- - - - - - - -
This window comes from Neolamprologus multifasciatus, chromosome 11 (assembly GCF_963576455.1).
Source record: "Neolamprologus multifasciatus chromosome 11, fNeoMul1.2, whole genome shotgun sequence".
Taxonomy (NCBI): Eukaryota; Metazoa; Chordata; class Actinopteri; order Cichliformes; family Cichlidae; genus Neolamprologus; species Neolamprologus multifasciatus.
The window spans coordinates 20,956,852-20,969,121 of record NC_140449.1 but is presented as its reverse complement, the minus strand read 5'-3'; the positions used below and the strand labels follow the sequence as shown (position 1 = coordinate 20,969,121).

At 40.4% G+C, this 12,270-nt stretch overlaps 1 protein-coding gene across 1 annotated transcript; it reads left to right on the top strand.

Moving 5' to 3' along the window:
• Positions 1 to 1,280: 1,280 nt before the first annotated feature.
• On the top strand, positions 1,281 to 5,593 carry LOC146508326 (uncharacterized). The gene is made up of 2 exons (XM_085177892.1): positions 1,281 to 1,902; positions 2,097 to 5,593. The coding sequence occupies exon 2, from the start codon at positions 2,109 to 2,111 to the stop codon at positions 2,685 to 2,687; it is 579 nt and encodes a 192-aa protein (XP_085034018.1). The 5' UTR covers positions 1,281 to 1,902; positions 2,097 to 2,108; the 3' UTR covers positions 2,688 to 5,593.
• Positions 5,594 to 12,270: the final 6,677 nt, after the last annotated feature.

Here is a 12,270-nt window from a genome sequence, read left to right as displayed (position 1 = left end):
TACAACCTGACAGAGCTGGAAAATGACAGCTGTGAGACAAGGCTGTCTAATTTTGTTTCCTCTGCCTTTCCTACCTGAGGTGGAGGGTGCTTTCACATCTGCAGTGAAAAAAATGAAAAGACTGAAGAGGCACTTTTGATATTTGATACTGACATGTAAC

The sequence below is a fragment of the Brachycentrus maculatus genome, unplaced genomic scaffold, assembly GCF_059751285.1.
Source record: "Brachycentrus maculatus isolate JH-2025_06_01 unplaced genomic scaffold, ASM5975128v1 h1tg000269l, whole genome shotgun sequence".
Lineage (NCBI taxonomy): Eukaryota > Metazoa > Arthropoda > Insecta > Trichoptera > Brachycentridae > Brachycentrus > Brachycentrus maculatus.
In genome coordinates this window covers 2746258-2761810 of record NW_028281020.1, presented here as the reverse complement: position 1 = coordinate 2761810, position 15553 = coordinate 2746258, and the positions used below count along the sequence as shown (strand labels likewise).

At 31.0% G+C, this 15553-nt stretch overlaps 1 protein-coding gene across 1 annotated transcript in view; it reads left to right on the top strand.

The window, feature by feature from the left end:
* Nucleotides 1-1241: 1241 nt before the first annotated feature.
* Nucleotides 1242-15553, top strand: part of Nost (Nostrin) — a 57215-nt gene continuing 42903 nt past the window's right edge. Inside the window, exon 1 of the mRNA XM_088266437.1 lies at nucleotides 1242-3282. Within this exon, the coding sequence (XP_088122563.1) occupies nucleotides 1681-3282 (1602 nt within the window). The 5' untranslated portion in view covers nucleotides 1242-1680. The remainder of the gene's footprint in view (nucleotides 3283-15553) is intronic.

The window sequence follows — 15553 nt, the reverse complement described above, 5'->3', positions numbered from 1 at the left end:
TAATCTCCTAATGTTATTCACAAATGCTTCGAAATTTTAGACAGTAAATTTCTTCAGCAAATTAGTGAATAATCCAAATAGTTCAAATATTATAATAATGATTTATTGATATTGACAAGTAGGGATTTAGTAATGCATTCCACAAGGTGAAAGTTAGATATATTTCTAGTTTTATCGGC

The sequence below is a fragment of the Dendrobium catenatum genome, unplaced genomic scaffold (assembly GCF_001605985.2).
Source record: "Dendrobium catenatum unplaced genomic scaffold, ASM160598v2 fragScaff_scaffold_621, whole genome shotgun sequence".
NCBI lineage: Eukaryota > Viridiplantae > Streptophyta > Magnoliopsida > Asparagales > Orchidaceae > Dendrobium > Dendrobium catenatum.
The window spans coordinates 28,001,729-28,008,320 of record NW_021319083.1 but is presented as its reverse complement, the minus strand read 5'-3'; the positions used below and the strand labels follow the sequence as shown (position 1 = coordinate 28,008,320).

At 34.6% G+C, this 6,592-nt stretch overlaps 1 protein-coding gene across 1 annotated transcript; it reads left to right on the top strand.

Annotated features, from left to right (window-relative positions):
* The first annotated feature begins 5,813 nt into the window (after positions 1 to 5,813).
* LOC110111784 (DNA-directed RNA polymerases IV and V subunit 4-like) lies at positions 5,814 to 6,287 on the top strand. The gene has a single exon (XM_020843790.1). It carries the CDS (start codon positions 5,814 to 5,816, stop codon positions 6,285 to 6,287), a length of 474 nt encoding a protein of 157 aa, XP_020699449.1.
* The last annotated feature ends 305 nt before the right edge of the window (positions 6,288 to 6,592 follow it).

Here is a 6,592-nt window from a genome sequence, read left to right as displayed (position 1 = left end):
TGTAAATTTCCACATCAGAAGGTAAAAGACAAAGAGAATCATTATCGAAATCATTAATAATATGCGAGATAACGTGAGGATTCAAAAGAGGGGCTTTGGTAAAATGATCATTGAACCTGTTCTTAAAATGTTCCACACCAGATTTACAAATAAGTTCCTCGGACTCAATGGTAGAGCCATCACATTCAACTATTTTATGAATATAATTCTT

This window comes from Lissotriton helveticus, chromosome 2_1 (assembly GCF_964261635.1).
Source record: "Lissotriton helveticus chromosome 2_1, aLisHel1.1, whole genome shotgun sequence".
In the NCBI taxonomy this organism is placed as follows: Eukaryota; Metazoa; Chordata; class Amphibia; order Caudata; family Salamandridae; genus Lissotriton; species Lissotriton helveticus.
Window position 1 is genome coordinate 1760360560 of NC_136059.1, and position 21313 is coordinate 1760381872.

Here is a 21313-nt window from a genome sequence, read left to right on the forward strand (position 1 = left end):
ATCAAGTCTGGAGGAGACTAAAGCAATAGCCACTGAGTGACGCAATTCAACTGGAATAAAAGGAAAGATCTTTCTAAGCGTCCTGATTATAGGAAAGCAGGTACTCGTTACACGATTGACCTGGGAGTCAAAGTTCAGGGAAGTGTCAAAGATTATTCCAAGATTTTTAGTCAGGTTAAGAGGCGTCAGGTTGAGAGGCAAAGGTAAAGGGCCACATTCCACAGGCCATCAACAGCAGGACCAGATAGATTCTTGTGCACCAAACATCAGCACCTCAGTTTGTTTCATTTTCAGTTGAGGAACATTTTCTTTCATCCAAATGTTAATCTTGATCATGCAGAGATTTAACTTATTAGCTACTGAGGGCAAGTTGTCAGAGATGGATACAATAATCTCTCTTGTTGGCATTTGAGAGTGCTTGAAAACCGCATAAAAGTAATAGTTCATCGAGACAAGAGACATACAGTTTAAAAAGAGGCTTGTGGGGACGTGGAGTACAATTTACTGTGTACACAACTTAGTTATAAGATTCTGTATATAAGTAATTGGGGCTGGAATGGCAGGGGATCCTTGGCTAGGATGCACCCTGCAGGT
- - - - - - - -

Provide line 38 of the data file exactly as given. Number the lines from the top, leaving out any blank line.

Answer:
ATCAAGTCTGGAGGAGACTAAAGCAATAGCCACTGAGTGACGCAATTCAACTGGAATAAAAGGAAAGATCTTTCTAAGCGTCCTGATTATAGGAAAGCAGGTACTCGTTACACGATTGACCTGGGAGTCAAAGTTCAGGGAAGTGTCAAAGATTATTCCAAGATTTTTAGTCAGGTTAAGAGGCGTCAGGTTGAGAGGCAAAGGTAAAGGGCCACATTCCACAGGCCATCAACAGCAGGACCAGATAGATTCTTGTGCACCAAACATCAGCACCTCAGTTTGTTTCATTTTCAGTTGAGGAACATTTTCTTTCATCCAAATGTTAATCTTGATCATGCAGAGATTTAACTTATTAGCTACTGAGGGCAAGTTGTCAGAGATGGATACAATAATCTCTCTTGTTGGCATTTGAGAGTGCTTGAAAACCGCATAAAAGTAATAGTTCATCGAGACAAGAGACATACAGTTTAAAAAGAGGCTTGTGGGGACGTGGAGTACAATTTACTGTGTACACAACTTAGTTATAAGATTCTGTATATAAGTAATTGGGGCTGGAATGGCAGGGGATCCTTGGCTAGGATGCACCCTGCAGGT